Uri came to this world the usual way via natural birth. Born at Juneau Birth Center with very caring midwives, Uri had no complications. Stephanie, his mother, did everything she was told and made herself as comfortable as she could during the delivery. We came to the Birth Center Saturday night after 5 pm and Uri was born at 10:01 pm January 28, 2017. He weighed in at 7 1/2 pounds and was 21 1/2 inches long. A healthy and big baby.
After the delivery, Uri seemed content. He looked around the room as to say so this is what it’s like here. He was wiped down and had amniotic fluid taken out of his mouth by the midwife, Johanna. He had to replace the fluid in his lungs with air. In the process he never cried. Then he was promptly given to Stephanie, who took him in her arms on her chest. Uri just kept looking around.
But it was not quite over yet. He was still attached with an umbilical cord to the placenta. I, his Papa, had he honor to cut the cord, which he became free from his capsule. That capsule was his life inside his mother for nine months and a week. He grew and knew that life for its full term. He left that capsule when he was ready. He was not forced out from outside influences. He did what he needed to be done. He loved being inside the capsule because it was a sense of security. Moreover, he wanted to make sure he was getting all the care from his mother that he can get. And when he was content, it was time to leave the home, to make another home, a home outside his mother’s womb into her arms. He knew he will be taken care of by his mother as he knew he was taken care of when he was inside her living in the capsule.
A week as gone by since his birth and in that week Uri seems to be content with his care. Never did he cry too much without getting the attention he needed. He has so many clothes and toys even before he was born. Friends offer us things they had for their boys as an infant which they do not need anymore. And Uri is content with all what he wears. He does not seem to be self absorbed and wanting attention all the time. He is content after he is fed. He is content when he sleeps. He is content when his diapers are getting changed. He is content sitting in the car seat getting a ride. He looks around and observes.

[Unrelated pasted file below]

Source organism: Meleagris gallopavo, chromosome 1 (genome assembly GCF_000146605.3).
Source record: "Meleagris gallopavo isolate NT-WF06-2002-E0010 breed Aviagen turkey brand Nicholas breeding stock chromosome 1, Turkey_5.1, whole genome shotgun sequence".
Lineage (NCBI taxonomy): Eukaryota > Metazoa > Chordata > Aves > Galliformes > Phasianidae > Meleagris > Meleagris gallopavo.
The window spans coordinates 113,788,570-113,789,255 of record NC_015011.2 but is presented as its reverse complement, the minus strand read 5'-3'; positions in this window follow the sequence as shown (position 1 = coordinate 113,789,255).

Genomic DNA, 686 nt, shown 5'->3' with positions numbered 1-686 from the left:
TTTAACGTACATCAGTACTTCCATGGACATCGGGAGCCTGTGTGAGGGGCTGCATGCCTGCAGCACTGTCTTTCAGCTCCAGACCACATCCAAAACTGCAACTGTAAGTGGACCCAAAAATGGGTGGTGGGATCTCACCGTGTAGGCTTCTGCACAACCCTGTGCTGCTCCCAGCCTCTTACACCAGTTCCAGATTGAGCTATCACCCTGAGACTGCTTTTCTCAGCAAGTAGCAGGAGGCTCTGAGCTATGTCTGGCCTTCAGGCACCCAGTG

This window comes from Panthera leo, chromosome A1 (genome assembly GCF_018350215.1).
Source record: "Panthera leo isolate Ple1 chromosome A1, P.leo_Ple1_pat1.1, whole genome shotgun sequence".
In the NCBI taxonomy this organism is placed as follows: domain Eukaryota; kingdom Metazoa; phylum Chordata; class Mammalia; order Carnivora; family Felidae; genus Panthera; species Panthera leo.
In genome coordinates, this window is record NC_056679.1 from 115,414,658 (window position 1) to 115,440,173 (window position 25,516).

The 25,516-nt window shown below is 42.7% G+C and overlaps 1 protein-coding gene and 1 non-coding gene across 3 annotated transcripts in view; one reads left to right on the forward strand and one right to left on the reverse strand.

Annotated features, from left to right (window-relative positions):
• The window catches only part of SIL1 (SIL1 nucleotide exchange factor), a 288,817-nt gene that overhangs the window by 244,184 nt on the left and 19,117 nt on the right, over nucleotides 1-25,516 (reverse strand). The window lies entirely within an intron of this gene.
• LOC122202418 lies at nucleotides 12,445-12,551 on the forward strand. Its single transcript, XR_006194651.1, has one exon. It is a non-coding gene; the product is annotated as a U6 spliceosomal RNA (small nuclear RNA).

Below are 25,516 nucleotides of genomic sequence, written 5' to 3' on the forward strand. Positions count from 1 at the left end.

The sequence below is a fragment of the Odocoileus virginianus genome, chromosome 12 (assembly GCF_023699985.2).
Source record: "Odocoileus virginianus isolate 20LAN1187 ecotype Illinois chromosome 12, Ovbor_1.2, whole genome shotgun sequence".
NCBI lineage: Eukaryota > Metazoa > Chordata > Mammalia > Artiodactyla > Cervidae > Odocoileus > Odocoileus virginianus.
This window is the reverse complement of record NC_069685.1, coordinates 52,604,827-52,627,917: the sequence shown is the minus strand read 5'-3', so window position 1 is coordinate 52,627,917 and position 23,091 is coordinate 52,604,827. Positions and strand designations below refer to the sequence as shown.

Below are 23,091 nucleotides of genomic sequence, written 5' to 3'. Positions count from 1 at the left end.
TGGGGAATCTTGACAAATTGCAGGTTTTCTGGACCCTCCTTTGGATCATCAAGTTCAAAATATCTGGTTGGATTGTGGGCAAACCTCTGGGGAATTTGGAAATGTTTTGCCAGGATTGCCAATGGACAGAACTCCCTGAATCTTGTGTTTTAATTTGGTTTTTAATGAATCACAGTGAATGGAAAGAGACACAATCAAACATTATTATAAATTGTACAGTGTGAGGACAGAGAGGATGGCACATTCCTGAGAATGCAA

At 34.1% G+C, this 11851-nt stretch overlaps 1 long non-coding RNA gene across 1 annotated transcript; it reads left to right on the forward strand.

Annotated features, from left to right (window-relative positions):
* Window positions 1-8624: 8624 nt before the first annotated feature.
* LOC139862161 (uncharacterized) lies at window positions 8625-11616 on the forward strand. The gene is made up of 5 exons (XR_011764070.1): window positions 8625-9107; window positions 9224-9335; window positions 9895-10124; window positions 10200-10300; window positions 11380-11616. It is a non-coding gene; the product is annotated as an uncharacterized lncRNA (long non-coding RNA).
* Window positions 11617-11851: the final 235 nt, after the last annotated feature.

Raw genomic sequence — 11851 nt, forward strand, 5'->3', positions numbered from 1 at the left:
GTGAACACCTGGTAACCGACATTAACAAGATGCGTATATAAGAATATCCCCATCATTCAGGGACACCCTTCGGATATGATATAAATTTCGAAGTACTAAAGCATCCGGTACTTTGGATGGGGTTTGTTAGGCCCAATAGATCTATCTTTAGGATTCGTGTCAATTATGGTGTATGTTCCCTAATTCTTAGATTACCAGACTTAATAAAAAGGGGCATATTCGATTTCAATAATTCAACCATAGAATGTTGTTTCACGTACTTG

When I look at him I often wonder what it was like when I was born. What did my father thought about me? How did Mom manage to take care of me? I can only guess what went on in those days. Yet, a first born means so much to new parents, no matter what era it happens to be. The mother is very concerned of her first child. Often over protects and reacts if something goes wrong, especially if it is a little fix, like a diaper is full or the baby is hungry. And the father has to change his life style a bit. He cannot do what he wants to do. There are sacrifices involved, not only for his first born, but also for his wife who has to stay home to nurse the baby, and rest and heal from delivering their son. When I look at Uri into his eyes, I see a new life. And yet, I look around me and I see people who were in the same position as Little Uri is now. But these people have put much time behind them.
This post is about the adventure, the audacious, of Uri and his Papa. Uri came into my life when I am old enough to have grandchildren, as most of my high school classmates have now. Unlike them I wanted to see what the world is about first before having someone whom I am responsible for come into this world when I’m not ready for them. Like every new parent, I want Uri to have a better life than what I had growing up. There are some things I can control, like my vocation and where to live, where Uri goes to school and what sports he participates; but there are things I cannot control, like government — city, state or federal — they do what they want to do without consent of others, so it seems.
Even with my past with my own father, our relationship was not the best. But I want to make a wonderful relationship with Uri. Still, I will have some issues that will come up from my past that I will have to deal with when having this journey with Uri. That’s when I have to jump over the shadows of the relationship I had with my father and create a new shadow for Uri when he becomes a father one day. Fatherhood is not an easy journey; yet, it is the most rewarded quest of any man who can say they are proud of their son’s accomplishments. The best rewards come from the most difficult challenges.
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